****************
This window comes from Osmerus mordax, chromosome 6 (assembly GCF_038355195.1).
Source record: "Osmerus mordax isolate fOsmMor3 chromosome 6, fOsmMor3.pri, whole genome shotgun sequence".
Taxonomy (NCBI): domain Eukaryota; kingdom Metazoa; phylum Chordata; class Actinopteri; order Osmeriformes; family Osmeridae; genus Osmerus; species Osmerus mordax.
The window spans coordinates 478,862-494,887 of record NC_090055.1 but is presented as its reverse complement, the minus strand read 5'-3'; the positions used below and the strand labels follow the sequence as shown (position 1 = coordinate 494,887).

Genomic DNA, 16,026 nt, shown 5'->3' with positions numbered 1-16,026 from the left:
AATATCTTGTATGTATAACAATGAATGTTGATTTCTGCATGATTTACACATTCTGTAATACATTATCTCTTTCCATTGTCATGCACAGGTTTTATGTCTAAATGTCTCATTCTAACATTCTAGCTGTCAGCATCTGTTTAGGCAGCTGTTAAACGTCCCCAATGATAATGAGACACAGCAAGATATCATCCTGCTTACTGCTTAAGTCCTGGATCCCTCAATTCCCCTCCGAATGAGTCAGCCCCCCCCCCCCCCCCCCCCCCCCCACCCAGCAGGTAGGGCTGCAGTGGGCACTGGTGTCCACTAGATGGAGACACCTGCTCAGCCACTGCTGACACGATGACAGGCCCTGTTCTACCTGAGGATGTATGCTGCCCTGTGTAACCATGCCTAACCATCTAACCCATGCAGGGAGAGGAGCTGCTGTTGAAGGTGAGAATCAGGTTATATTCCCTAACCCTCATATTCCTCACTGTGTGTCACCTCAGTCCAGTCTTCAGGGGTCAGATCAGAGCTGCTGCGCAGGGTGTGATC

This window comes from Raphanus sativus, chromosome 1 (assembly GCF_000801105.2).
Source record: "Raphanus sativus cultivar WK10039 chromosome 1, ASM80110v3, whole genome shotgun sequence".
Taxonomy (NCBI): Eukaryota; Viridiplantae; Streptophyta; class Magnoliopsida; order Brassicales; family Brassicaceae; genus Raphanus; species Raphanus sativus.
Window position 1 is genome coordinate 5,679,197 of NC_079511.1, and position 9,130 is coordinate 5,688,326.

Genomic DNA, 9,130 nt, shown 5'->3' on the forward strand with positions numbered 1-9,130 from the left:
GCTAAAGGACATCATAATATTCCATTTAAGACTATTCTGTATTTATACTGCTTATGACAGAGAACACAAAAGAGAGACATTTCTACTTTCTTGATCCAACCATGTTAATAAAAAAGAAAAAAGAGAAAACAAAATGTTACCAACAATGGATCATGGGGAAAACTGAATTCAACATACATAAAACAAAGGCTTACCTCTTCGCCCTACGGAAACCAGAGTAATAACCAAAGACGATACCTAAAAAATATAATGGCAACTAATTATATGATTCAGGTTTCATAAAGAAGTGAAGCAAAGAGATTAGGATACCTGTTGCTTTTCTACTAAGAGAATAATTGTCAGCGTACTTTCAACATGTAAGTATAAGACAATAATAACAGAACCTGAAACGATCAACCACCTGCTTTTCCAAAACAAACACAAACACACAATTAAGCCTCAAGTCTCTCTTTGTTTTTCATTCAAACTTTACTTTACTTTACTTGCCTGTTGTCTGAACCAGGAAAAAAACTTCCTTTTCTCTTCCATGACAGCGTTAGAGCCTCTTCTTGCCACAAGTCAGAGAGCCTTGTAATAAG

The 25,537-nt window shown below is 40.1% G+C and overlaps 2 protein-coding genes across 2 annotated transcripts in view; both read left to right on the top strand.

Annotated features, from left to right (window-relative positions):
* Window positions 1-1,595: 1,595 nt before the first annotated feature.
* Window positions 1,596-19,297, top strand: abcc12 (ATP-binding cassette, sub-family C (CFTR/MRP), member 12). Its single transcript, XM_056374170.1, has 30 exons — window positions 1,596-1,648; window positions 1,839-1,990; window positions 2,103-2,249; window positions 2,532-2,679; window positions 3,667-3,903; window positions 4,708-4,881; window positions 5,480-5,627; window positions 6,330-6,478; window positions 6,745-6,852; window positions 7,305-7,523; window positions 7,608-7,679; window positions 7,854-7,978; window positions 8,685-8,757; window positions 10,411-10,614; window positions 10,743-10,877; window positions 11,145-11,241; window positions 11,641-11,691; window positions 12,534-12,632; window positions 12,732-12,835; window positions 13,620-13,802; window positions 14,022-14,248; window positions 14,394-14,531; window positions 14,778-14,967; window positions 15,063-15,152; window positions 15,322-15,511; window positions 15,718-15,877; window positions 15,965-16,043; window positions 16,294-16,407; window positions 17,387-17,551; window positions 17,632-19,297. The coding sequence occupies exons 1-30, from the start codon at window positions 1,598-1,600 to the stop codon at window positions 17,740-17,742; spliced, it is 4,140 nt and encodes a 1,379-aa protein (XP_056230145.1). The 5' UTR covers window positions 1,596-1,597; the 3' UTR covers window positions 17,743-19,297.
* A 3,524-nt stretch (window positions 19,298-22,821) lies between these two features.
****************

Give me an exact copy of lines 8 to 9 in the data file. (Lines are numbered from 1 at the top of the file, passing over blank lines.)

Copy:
Source record: "Raphanus sativus cultivar WK10039 chromosome 1, ASM80110v3, whole genome shotgun sequence".
Taxonomy (NCBI): Eukaryota; Viridiplantae; Streptophyta; class Magnoliopsida; order Brassicales; family Brassicaceae; genus Raphanus; species Raphanus sativus.